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CEFC backs new Australian company offering infinite possibilities for plastic recycling

Plastic recycling

14 March 2022

An Australian company has won the backing of the CEFC to tackle the traditional limitations of plastics recycling, allowing plastics to be recycled infinitely using an enzyme which dramatically accelerates the bacterial breakdown of plastic. The CEFC, through its Clean Energy Innovation Fund, is investing $1.1 million in Samsara Eco (Samsara).

The CEFC investment, made on behalf of the Australian Government is a part of a $6 million capital raising.

Samsara is developing a process that breaks down plastics, returning them to their original building blocks. This means the materials can be reused in new plastics, avoiding the constraints of existing recycling technologies. Samsara Eco has also attracted investment from CSIRO’s Main Sequence, and W23, the Woolworths venture capital and innovation fund.

CEFC CEO Ian Learmonth said: “Samsara’s innovative technology is bringing a welcome solution to the major challenge of plastics recycling. The ability to infinitely recycle plastics is likely to significantly increase recovery rates and reduce the volume of plastics that end up in landfill.

“Expanding resource efficiency and creating a circular economy can radically improve recycling in Australia and around the world. The potential emissions and landfill benefits are enormous.”

Samsara founder, Paul Riley commented: “The current approach to recycling is simply inefficient and ill-equipped to handle the plastic pollution crisis we are faced with today. If we are serious about changing our ways, we need a new approach to how plastic is made and recycled.

“Samsara is that answer. Instead of mining for fossil fuels to create new plastics or relying on current recycling methods which sees only about nine per cent actually recycled, we can take plastic that already exists and infinitely recycle it.

“The latest round of capital raising brings us one step closer to making infinite recycling a national and global reality.”

The CEFC has appointed Virescent Ventures to manage investments made through the Clean Energy Innovation Fund.

Virescent Ventures Managing Partner Ben Gust said: “The incredible scientists at Samsara have achieved something akin to the holy grail of recycling. Samsara has a solution to one of the world’s greatest environmental problems, that of plastic waste. This type of technology has the potential to reduce landfill and also contribute to decarbonisation. With the potential to entirely replace the manufacture of virgin plastics, the future in this field is bright.”

Global plastic use is expected to double by 2040, with the majority of plastic sent to landfill, and only 13 per cent recycled1. Australia’s plastics related carbon footprint, at around a tonne per year, is among the highest in the world2.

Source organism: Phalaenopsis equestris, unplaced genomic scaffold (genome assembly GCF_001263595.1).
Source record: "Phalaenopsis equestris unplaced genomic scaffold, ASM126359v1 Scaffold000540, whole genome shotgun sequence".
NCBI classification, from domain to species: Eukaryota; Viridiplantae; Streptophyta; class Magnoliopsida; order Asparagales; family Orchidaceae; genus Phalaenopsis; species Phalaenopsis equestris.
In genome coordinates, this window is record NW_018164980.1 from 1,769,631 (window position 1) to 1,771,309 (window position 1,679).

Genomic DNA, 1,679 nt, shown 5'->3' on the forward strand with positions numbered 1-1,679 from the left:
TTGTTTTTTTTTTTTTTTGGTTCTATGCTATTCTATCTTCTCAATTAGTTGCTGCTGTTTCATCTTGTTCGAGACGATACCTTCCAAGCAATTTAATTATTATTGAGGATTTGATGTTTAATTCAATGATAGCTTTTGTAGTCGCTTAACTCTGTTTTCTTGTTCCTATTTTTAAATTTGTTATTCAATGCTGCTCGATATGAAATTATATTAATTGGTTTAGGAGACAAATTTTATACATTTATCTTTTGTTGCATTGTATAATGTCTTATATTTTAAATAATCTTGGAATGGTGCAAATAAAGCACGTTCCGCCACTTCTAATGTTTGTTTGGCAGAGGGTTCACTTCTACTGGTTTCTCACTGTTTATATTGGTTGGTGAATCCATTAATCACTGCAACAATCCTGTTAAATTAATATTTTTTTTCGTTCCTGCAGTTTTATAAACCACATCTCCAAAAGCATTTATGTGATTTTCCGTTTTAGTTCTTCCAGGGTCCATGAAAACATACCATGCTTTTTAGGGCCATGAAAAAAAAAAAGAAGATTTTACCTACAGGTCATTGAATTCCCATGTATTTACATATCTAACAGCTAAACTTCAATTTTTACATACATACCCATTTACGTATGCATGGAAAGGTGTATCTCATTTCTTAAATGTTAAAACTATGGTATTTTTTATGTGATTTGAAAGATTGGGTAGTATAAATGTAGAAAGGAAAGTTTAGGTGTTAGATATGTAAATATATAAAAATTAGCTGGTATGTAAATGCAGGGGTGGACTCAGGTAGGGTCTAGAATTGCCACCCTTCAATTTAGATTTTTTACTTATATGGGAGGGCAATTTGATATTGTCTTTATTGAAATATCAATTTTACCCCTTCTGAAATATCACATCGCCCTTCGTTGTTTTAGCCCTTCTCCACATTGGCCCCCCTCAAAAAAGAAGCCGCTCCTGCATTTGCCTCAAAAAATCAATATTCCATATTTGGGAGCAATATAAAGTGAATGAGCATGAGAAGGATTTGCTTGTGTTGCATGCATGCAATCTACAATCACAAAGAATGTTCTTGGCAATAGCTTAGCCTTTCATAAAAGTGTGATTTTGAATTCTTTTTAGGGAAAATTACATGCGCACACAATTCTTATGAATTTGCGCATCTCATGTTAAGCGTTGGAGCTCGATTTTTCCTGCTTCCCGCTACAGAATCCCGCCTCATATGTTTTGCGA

Current mechanical recycling requires clear and clean plastics, excluding millions of tonnes of coloured plastics. The process means plastics can only be broken down for reuse a limited number of times due to structural degradation. Plastics incineration releases stored carbon into the environment, along with potentially toxic chemicals.

Working in partnership with the Australian National University, Samsara’s proprietary technology involves a depolymerization process which uses modified enzymes to rapidly degrade plastic down to small molecules. This ensures recycled plastics materials have the same structural integrity as virgin plastics.

The patented process builds on a 2016 discovery of bacteria that produces an enzyme that consumes plastic, Japanese researchers found the bacteria at the bottom of landfill, spurring researchers around the world to further enhance the breakdown of plastics.

Samsara has synthesised a novel enzyme to be dramatically more effective, compressing a process that would naturally take millennia. After being broken down to its original components, the resulting product can be sold in pelletised form to customers.

The manufacture of plastics is a significant source of carbon emissions, in part due to the use of fossil fuels used during the extraction and transportation processes

Recycling technology has been highlighted as a key emerging technology under the Australian Government Technology Investment Roadmap to support the transition to a lower emissions economy.

Advanced recycling methods, such as Samsara’s technology, can assist Australia meet the National Waste Policy target of 80 per cent resource recovery from all waste streams by 2030. The investment is through the CEFC $100 million Australian Recycling Investment Fund, which draws on existing CEFC finance and focuses on projects which use clean energy technologies to support the recycling of waste plastics, paper, glass and tyres.

The CEFC has previously invested in a PET recycling facility in regional New South Wales under the Australian Recycling Investment Fund and has provided focus on the valuable role for waste and resources play in the vital transition towards net zero in its report Energising resource recovery: The Australian Opportunity.

About Virescent Ventures

At Virescent Ventures we believe there's no need to choose between emissions impact and commercial impact. Virescent Ventures invests in founders, technologies and businesses that help achieve zero emissions and beyond. Virescent Ventures was born out of the Clean Energy Innovation Fund, part of the Clean Energy Finance Corporation. We invest from pre-seed to late-stage growth capital, continuing to back great founders and companies as their needs evolve. We invest in deep tech and business model innovations, software and hardware.

1 Department of Agriculture, Water and Environment, National Plastics Plan 2021, p2.



Media release, 2022

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